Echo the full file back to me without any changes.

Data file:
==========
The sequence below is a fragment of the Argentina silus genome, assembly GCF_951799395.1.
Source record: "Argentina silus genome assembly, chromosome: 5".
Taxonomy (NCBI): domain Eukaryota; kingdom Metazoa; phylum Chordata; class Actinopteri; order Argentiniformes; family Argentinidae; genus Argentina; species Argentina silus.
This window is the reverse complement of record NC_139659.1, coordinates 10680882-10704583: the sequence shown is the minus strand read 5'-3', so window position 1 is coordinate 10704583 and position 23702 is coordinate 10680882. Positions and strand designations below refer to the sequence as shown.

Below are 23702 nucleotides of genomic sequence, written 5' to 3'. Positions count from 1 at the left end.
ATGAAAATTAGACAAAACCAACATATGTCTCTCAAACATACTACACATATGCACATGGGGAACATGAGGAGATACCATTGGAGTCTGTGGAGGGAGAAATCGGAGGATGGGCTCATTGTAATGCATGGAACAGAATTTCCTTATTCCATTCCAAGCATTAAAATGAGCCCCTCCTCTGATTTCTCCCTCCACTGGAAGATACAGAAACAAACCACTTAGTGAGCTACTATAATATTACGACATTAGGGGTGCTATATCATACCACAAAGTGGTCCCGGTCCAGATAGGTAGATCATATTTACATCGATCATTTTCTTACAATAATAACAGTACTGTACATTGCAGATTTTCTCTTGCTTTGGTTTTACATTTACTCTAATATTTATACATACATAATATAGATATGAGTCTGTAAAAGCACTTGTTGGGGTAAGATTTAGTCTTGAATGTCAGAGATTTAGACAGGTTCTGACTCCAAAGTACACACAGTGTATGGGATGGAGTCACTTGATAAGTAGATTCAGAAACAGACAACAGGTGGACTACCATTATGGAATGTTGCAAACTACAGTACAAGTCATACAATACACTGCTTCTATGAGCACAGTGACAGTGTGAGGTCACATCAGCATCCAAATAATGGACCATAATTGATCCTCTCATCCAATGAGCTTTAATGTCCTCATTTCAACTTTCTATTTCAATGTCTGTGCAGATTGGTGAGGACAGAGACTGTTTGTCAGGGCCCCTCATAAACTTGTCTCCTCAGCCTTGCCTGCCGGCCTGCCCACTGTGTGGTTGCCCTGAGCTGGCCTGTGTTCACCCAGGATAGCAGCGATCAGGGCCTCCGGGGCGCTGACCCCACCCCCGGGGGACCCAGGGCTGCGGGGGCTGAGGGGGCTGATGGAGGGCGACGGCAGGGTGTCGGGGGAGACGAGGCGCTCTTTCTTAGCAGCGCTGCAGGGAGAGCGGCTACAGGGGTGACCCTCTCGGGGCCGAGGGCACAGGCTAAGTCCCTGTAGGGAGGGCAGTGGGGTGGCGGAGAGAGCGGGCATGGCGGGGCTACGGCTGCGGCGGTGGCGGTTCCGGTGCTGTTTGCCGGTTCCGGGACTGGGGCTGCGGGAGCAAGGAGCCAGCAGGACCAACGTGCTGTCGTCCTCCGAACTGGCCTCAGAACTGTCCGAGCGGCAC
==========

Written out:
The sequence below is a fragment of the Argentina silus genome, assembly GCF_951799395.1.
Source record: "Argentina silus genome assembly, chromosome: 5".
Taxonomy (NCBI): domain Eukaryota; kingdom Metazoa; phylum Chordata; class Actinopteri; order Argentiniformes; family Argentinidae; genus Argentina; species Argentina silus.
This window is the reverse complement of record NC_139659.1, coordinates 10680882-10704583: the sequence shown is the minus strand read 5'-3', so window position 1 is coordinate 10704583 and position 23702 is coordinate 10680882. Positions and strand designations below refer to the sequence as shown.

Below are 23702 nucleotides of genomic sequence, written 5' to 3'. Positions count from 1 at the left end.
ATGAAAATTAGACAAAACCAACATATGTCTCTCAAACATACTACACATATGCACATGGGGAACATGAGGAGATACCATTGGAGTCTGTGGAGGGAGAAATCGGAGGATGGGCTCATTGTAATGCATGGAACAGAATTTCCTTATTCCATTCCAAGCATTAAAATGAGCCCCTCCTCTGATTTCTCCCTCCACTGGAAGATACAGAAACAAACCACTTAGTGAGCTACTATAATATTACGACATTAGGGGTGCTATATCATACCACAAAGTGGTCCCGGTCCAGATAGGTAGATCATATTTACATCGATCATTTTCTTACAATAATAACAGTACTGTACATTGCAGATTTTCTCTTGCTTTGGTTTTACATTTACTCTAATATTTATACATACATAATATAGATATGAGTCTGTAAAAGCACTTGTTGGGGTAAGATTTAGTCTTGAATGTCAGAGATTTAGACAGGTTCTGACTCCAAAGTACACACAGTGTATGGGATGGAGTCACTTGATAAGTAGATTCAGAAACAGACAACAGGTGGACTACCATTATGGAATGTTGCAAACTACAGTACAAGTCATACAATACACTGCTTCTATGAGCACAGTGACAGTGTGAGGTCACATCAGCATCCAAATAATGGACCATAATTGATCCTCTCATCCAATGAGCTTTAATGTCCTCATTTCAACTTTCTATTTCAATGTCTGTGCAGATTGGTGAGGACAGAGACTGTTTGTCAGGGCCCCTCATAAACTTGTCTCCTCAGCCTTGCCTGCCGGCCTGCCCACTGTGTGGTTGCCCTGAGCTGGCCTGTGTTCACCCAGGATAGCAGCGATCAGGGCCTCCGGGGCGCTGACCCCACCCCCGGGGGACCCAGGGCTGCGGGGGCTGAGGGGGCTGATGGAGGGCGACGGCAGGGTGTCGGGGGAGACGAGGCGCTCTTTCTTAGCAGCGCTGCAGGGAGAGCGGCTACAGGGGTGACCCTCTCGGGGCCGAGGGCACAGGCTAAGTCCCTGTAGGGAGGGCAGTGGGGTGGCGGAGAGAGCGGGCATGGCGGGGCTACGGCTGCGGCGGTGGCGGTTCCGGTGCTGTTTGCCGGTTCCGGGACTGGGGCTGCGGGAGCAAGGAGCCAGCAGGACCAACGTGCTGTCGTCCTCCGAACTGGCCTCAGAACTGTCCGAGCGGCAC